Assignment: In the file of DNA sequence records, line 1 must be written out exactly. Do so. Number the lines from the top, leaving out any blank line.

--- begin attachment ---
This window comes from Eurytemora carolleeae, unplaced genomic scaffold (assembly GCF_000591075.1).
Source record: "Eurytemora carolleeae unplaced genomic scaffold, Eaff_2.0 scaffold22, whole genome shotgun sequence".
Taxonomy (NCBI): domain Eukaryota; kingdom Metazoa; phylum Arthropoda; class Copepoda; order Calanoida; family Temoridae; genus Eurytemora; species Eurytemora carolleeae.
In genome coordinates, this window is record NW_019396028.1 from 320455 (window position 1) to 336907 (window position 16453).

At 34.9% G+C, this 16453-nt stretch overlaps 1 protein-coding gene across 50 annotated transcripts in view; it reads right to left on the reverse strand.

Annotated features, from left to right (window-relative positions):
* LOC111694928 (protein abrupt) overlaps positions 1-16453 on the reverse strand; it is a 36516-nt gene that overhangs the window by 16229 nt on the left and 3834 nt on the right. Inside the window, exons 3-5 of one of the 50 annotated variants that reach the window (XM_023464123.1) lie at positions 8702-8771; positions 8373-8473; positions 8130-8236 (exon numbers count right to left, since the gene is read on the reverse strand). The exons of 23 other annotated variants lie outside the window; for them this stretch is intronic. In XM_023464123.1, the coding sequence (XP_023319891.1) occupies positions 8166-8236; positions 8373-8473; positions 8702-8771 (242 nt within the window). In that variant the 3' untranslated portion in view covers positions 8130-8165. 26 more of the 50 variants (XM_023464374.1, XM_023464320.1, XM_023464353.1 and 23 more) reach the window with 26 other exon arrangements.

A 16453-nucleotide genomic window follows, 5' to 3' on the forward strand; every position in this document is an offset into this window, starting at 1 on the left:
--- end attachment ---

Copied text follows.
This window comes from Eurytemora carolleeae, unplaced genomic scaffold (assembly GCF_000591075.1).